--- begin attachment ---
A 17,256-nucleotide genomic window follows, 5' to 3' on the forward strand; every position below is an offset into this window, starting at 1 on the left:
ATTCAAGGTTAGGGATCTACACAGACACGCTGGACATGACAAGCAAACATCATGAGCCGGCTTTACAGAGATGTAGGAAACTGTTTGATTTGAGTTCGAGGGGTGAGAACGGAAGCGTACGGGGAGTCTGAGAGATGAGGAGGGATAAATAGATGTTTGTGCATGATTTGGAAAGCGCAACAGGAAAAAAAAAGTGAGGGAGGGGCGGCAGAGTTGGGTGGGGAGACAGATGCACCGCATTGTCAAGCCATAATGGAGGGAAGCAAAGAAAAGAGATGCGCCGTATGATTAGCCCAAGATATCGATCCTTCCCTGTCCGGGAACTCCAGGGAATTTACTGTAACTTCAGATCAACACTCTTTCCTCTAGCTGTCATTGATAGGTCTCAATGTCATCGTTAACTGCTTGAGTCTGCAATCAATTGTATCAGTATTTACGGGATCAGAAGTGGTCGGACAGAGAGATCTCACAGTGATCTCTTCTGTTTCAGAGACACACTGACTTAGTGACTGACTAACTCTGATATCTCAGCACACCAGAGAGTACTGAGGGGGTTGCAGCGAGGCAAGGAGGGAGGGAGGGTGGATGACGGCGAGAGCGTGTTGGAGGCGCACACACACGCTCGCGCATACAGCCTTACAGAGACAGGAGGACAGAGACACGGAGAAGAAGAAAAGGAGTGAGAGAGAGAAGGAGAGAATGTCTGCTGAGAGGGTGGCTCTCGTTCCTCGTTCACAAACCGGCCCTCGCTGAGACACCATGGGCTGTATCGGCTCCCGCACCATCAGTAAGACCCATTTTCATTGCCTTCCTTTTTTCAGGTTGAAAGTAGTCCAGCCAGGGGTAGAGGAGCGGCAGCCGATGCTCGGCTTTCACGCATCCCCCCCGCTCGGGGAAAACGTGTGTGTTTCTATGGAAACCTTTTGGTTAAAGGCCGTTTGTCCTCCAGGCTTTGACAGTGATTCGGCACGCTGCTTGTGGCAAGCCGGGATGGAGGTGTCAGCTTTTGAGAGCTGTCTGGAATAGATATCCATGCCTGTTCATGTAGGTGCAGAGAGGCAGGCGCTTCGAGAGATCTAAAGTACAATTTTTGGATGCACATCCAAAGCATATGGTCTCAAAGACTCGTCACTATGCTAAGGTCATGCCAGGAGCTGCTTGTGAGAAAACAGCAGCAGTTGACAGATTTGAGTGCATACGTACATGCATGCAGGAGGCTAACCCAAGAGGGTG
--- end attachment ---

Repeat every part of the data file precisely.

A 17,256-nucleotide genomic window follows, 5' to 3' on the forward strand; every position below is an offset into this window, starting at 1 on the left:
ATTCAAGGTTAGGGATCTACACAGACACGCTGGACATGACAAGCAAACATCATGAGCCGGCTTTACAGAGATGTAGGAAACTGTTTGATTTGAGTTCGAGGGGTGAGAACGGAAGCGTACGGGGAGTCTGAGAGATGAGGAGGGATAAATAGATGTTTGTGCATGATTTGGAAAGCGCAACAGGAAAAAAAAAGTGAGGGAGGGGCGGCAGAGTTGGGTGGGGAGACAGATGCACCGCATTGTCAAGCCATAATGGAGGGAAGCAAAGAAAAGAGATGCGCCGTATGATTAGCCCAAGATATCGATCCTTCCCTGTCCGGGAACTCCAGGGAATTTACTGTAACTTCAGATCAACACTCTTTCCTCTAGCTGTCATTGATAGGTCTCAATGTCATCGTTAACTGCTTGAGTCTGCAATCAATTGTATCAGTATTTACGGGATCAGAAGTGGTCGGACAGAGAGATCTCACAGTGATCTCTTCTGTTTCAGAGACACACTGACTTAGTGACTGACTAACTCTGATATCTCAGCACACCAGAGAGTACTGAGGGGGTTGCAGCGAGGCAAGGAGGGAGGGAGGGTGGATGACGGCGAGAGCGTGTTGGAGGCGCACACACACGCTCGCGCATACAGCCTTACAGAGACAGGAGGACAGAGACACGGAGAAGAAGAAAAGGAGTGAGAGAGAGAAGGAGAGAATGTCTGCTGAGAGGGTGGCTCTCGTTCCTCGTTCACAAACCGGCCCTCGCTGAGACACCATGGGCTGTATCGGCTCCCGCACCATCAGTAAGACCCATTTTCATTGCCTTCCTTTTTTCAGGTTGAAAGTAGTCCAGCCAGGGGTAGAGGAGCGGCAGCCGATGCTCGGCTTTCACGCATCCCCCCCGCTCGGGGAAAACGTGTGTGTTTCTATGGAAACCTTTTGGTTAAAGGCCGTTTGTCCTCCAGGCTTTGACAGTGATTCGGCACGCTGCTTGTGGCAAGCCGGGATGGAGGTGTCAGCTTTTGAGAGCTGTCTGGAATAGATATCCATGCCTGTTCATGTAGGTGCAGAGAGGCAGGCGCTTCGAGAGATCTAAAGTACAATTTTTGGATGCACATCCAAAGCATATGGTCTCAAAGACTCGTCACTATGCTAAGGTCATGCCAGGAGCTGCTTGTGAGAAAACAGCAGCAGTTGACAGATTTGAGTGCATACGTACATGCATGCAGGAGGCTAACCCAAGAGGGTG